Future Commonwealth Games hosts will have greater flexibility to include popular local sports after a major change was approved today which it is hoped will make the event more attractive.
The Commonwealth Games Federation (CGF) General Assembly, held online for a second consecutive year due to COVID-19, voted to back a new Strategic Roadmap which provides potential future hosts with the ability to be innovative and creative when putting together the sports programme.
The CGF is currently still searching for a host city in 2026 to follow Birmingham 2022.
CGF President Dame Louise Martin has claimed that the organisation "are working very closely with a number of potential host countries, who have asked to keep our discussions confidential" and that it hopes to announce a host city by the end of next March.
Under the new proposal, athletics and swimming will be the only two compulsory sports, given their historical place and having appeared on the programme since the first Games at Hamilton in 1930.
There will be more flexibility to choose from a wider list of core sports, including disciplines that have previously been listed as optional sports such as T20 cricket, beach volleyball and 3x3 basketball.
This will allow hosts the ability to propose entirely new sports, relevant to their nation or culture, to enhance cultural showcasing and community engagement, the CGF claims.
It could see the introduction of a sport like lacrosse if a Canadian city hosts the centenary edition of the Games.
To provide a blueprint for flexibility and certainty, the recommendation from the CGF is for approximately 15 sports to feature at the Commonwealth Games, with compromise available for the maximum number of sports.
The review has been overseen by David Leather, the chief executive of Commonwealth Games Federation Partnerships Limited, a joint venture between CGF and Sportfive, previously Lagardère Sports.
Leather had previously been the deputy chief executive of the 2002 Commonwealth Games in Manchester and also the chief operating officer at Glasgow 2014.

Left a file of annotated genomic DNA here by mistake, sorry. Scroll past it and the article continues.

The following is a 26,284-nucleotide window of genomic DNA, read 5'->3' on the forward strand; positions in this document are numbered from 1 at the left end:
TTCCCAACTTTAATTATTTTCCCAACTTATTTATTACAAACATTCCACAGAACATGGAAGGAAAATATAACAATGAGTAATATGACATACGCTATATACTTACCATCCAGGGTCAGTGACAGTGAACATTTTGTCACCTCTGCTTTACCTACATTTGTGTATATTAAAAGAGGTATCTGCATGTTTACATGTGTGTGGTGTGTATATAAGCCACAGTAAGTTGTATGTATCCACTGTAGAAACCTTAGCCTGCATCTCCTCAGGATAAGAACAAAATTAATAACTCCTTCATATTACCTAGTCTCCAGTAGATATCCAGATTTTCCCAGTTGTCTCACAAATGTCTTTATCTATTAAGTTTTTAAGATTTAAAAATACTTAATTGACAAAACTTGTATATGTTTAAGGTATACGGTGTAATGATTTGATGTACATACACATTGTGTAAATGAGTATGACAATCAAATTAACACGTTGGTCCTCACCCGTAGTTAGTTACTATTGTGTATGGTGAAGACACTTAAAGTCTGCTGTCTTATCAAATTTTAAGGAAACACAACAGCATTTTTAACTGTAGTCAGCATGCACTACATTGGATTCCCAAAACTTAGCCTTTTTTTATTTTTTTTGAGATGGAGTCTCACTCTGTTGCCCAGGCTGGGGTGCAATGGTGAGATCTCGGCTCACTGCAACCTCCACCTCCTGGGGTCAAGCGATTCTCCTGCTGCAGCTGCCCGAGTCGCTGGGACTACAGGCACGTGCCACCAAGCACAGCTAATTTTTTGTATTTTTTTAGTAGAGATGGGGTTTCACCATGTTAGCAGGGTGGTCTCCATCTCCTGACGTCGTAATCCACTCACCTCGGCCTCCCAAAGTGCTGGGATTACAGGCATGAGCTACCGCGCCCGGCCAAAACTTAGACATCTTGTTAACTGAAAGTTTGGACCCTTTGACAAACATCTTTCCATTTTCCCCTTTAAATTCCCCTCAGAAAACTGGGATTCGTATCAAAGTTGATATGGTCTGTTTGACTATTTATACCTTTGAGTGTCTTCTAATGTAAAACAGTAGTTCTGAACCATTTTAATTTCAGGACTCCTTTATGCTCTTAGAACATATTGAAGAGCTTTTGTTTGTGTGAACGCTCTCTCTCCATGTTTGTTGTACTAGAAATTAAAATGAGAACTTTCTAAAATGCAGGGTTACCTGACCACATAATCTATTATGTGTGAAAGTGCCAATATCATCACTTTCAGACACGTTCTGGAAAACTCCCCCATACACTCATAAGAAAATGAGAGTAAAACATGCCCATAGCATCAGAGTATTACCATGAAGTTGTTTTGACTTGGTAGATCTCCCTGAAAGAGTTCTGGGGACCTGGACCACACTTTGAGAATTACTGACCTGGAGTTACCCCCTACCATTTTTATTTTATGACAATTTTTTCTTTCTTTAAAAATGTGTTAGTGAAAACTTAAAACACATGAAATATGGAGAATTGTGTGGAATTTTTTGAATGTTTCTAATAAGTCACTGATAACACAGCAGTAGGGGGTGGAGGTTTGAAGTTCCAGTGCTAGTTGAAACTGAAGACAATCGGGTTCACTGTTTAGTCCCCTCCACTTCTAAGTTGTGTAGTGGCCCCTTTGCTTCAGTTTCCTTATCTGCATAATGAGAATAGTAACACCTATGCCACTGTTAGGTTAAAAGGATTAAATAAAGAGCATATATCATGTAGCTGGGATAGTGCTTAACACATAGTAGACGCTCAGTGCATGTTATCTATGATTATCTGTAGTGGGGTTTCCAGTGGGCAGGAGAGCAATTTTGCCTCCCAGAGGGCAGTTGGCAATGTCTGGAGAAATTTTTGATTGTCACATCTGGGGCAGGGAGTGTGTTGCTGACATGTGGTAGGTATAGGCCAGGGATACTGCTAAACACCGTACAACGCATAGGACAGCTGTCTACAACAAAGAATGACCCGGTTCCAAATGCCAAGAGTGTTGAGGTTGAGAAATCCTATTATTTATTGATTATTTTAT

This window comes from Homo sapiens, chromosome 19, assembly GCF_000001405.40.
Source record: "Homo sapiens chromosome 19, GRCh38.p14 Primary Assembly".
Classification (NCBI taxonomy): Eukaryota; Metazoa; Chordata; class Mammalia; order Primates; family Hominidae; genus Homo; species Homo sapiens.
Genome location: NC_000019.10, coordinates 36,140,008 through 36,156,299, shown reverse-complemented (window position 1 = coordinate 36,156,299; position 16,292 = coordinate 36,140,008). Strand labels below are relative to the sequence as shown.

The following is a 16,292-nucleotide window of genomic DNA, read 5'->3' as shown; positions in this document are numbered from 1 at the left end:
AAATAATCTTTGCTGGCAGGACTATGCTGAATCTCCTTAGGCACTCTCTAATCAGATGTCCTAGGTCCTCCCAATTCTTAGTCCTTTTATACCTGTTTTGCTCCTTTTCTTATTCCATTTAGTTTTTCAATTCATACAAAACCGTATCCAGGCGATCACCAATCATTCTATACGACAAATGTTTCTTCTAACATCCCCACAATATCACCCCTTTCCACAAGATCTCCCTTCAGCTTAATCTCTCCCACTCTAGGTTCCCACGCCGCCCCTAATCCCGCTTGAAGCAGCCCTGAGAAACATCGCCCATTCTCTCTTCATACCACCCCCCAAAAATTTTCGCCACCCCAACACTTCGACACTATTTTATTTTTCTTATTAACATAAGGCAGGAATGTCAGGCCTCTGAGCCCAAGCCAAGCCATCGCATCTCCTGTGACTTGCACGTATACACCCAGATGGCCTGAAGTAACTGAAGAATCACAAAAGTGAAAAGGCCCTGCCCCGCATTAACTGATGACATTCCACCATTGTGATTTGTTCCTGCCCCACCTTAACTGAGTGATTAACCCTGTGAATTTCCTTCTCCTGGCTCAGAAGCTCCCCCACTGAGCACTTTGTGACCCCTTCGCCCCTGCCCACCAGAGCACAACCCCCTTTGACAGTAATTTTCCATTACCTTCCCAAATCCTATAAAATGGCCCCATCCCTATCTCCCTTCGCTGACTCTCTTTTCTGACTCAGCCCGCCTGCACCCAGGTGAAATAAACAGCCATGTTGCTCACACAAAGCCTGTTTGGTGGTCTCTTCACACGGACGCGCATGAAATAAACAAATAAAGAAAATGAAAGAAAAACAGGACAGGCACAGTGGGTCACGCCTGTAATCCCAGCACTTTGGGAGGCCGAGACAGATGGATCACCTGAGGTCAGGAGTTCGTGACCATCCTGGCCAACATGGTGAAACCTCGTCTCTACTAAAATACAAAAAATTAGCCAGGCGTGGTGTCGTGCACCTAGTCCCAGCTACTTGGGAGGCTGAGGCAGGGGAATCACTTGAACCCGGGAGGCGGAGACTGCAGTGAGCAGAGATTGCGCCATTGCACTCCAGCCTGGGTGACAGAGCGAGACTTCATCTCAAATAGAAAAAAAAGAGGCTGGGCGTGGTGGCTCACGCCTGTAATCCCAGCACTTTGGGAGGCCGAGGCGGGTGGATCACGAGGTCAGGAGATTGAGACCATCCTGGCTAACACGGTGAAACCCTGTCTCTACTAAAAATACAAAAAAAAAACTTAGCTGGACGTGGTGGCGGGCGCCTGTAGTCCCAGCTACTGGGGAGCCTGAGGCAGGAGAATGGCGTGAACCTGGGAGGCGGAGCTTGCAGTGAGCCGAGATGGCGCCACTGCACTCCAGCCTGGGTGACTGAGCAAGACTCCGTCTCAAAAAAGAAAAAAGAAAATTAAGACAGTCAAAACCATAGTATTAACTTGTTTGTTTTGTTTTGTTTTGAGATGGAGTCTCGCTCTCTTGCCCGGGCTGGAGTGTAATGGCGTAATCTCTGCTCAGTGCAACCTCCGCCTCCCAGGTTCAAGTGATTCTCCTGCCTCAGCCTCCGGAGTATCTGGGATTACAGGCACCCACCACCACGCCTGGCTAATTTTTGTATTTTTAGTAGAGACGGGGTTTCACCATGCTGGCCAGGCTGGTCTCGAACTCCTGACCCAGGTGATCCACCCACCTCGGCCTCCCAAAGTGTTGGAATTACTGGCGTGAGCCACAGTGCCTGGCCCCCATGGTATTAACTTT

"We are delighted to unveil our direction of travel with this new Strategic Roadmap, which I believe marks the start of an exciting new era for the Commonwealth Games and Commonwealth Sport," Dame Louise said.
"Our Games need to adapt, evolve and modernise to ensure we continue to maintain our relevance and prestige across the Commonwealth.
"After a long period of hard work and consultation, incorporating the views and opinions of our membership and experts across the world, we are excited to move forwards with this Roadmap.
"I would like to thank all our 72 Commonwealth Games Associations for their support.
"Our next step is to work closely with our International Federation partners to ensure they can contribute to the vision and direction of the Roadmap in order to underpin the future of the Games."
The CGF also plans to investigate more engagement with esports, although it stopped short of calling for its introduction into the main sports programme.
The review, however, did underline that an integrated Para sport programme must remain a key, focal part of the Games
The 2026-2030 Strategic Roadmap also offers more opportunity of co-hosting, potentially across several cities or even countries.
Future potential hosts are also to be encouraged to consider alternative athlete village solutions, rather than being required to accommodate athletes in a new-build environment or on a single site.
Birmingham 2022 has already adopted this model after abandoning plans for a single site Athletes’ Village and instead using university accommodation for next year’s Commonwealth Games.